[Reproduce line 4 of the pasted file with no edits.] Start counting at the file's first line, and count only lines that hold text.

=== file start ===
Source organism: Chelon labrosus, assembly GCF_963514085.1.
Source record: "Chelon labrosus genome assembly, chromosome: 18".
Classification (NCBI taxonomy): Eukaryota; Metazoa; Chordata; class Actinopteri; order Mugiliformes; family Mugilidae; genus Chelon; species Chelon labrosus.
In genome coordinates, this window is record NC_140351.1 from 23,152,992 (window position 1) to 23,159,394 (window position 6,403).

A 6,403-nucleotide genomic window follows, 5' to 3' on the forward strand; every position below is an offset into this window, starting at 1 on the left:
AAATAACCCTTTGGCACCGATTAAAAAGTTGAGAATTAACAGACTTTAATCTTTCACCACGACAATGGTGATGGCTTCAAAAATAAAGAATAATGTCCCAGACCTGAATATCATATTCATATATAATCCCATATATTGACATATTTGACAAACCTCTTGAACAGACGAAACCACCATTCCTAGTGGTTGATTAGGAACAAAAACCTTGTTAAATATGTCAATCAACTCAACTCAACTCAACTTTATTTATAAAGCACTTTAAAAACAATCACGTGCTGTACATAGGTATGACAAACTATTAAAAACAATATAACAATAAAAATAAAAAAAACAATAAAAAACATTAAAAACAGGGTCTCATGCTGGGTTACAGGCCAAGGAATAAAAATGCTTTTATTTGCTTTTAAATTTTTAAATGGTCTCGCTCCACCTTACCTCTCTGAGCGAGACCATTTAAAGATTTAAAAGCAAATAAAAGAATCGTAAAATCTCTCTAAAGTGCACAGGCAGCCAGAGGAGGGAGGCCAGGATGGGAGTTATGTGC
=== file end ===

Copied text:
In genome coordinates, this window is record NC_140351.1 from 23,152,992 (window position 1) to 23,159,394 (window position 6,403).